Another area of focus for the team as it develops its next Forza Motorsport game is the notion of “empowered learning.” How does it get players to be more competitive and be a “better gamer” in the Forza universe? Esaki refers to “a classic Miyamoto design” of introducing a concept to players and then challenging them on that same idea. In Forza, this means empowering players to learn the various aspects and nuances than consist within a Motorsport game, from the basics like acceleration, turning and braking to race qualifying, tire pressure and even super complex concepts – all done naturally through gameplay.
“We haven’t really done a great job of teaching these core gameplay and skills concepts,” Esaki admits, but moving forward, the team aims to have it players driving better and faster to get more enjoyment out of the game. The Creative Director also believes that this shouldn’t always be about coming in first place, but rather the enjoyment of simply driving a car. Another submitted question from the community suggested this notion of “co-op driving” that provides instruction, and Esaki noted this to be valuable as it connects players and teaches them. Educating players better and giving them the tools to learn and self-improve are all in the cards for the next Forza game, along with several other features that promote “deeper strategy and multi-dimensional racing.”
One of those strategies includes pitting – an area that’s been admittedly lacking in the Forza Motorsport series. Whilst Esaki wouldn’t commit to pit animations being in the final product, he did say that pit strategy is an area the team is investing in today. That means deeper strategy that thinks more about the moment-to-moment rubber from the wheel hitting the road. Turn 10 is also looking into battery strategy as it recognises the future of electric racing and the impact that it’s making in the motorsport scene. What all this means is that the next Forza game won’t just be purely about the on-track experience, with areas like race strategy, self-improvement via learning and battling your way up the grid through tactical driving all being key components of this next installment.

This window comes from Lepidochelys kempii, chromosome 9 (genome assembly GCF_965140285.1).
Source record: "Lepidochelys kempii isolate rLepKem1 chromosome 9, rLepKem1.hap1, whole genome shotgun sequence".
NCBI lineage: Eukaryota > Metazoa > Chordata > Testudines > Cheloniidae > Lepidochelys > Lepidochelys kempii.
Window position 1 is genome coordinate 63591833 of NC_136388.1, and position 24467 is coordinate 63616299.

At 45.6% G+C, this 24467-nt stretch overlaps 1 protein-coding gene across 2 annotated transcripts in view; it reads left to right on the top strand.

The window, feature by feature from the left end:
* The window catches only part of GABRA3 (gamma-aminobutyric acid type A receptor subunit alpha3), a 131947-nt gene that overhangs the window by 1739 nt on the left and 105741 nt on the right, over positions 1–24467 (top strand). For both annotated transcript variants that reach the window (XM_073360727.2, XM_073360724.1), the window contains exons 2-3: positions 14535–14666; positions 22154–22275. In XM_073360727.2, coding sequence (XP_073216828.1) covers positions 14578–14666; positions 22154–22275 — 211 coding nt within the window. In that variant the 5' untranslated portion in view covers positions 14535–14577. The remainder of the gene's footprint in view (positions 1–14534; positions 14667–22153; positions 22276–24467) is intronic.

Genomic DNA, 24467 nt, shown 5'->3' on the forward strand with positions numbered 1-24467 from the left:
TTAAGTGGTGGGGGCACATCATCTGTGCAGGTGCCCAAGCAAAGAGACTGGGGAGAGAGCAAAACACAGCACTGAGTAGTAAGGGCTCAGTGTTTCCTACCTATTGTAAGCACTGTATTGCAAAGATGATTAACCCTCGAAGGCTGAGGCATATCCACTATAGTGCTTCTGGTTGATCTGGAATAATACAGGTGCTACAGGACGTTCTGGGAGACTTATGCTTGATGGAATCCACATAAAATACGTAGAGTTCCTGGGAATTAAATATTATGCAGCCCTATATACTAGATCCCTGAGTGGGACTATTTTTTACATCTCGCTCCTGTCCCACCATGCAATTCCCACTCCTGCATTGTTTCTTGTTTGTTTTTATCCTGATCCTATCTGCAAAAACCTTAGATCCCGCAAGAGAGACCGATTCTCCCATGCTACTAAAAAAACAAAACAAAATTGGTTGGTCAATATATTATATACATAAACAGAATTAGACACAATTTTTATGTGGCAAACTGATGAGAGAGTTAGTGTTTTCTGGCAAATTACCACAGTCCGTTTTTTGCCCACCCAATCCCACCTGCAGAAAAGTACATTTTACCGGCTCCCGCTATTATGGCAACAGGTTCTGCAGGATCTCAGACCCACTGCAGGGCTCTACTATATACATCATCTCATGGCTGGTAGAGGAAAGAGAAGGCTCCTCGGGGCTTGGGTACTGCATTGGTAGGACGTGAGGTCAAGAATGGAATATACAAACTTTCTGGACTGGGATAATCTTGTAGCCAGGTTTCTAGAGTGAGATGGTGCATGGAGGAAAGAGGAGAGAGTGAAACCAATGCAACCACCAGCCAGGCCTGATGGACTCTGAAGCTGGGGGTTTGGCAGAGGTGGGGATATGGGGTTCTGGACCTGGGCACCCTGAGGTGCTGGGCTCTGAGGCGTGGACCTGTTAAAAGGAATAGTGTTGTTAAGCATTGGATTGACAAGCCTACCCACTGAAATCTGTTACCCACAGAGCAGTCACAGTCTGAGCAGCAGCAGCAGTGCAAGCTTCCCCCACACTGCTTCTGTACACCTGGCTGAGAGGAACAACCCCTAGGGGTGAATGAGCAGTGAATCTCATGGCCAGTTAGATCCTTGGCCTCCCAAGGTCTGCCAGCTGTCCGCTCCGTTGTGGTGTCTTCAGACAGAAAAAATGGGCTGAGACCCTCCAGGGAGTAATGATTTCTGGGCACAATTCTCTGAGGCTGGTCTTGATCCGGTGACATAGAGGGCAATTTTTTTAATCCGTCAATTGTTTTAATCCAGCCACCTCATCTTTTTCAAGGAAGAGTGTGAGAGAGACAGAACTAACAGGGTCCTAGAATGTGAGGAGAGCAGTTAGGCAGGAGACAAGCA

Overall, it’s a refreshed approach to Forza Motorsport, one that puts “player-centric design” at the forefront of the game’s development. Previously, the developer spoke about how it has created a new method of building tracks and to help with this process, the team bolstered its staff with talent credited in the likes of Red Dead Redemption 2, Grand Theft Auto V, Assassin’s Creed, Star Wars Battlefront and Madden NFL. Combined, this makes the total headcount at Turn 10 Studios bigger than it’s ever been, with everyone bringing their own knowledge and expertise to the next installment in the Forza franchise.
Lookout for the next edition of Forza Monthly to broadcast on August 27th. It’ll be the second episode to broadcast this month and will feature details on the next season of the Forza Racing Championship esports series. This year, the ForzaRC will focus exclusively on team racing and like the next Forza Motorsport game, it’ll place a heavy emphasis on strategy with the introduction of coaches and better, faster adjudication. One example noted on the show by Turn 10’s Eliott Lyons was this idea of asking teams to build cars on a budget and then requiring coaches to use math to figure out the best builds to use. Stay tuned for more details on the next season of the ForzaRC later this month, as well as new details on the next Forza game in the future.
Alan is the co-founder and co-owner of FullThrottle Media. As someone who enjoys spending all his free time playing video games, he keeps the website updated with new and relevant content, including news stories, reviews and opinion pieces for the games he likes writing about the most. He also tweets too much, probably.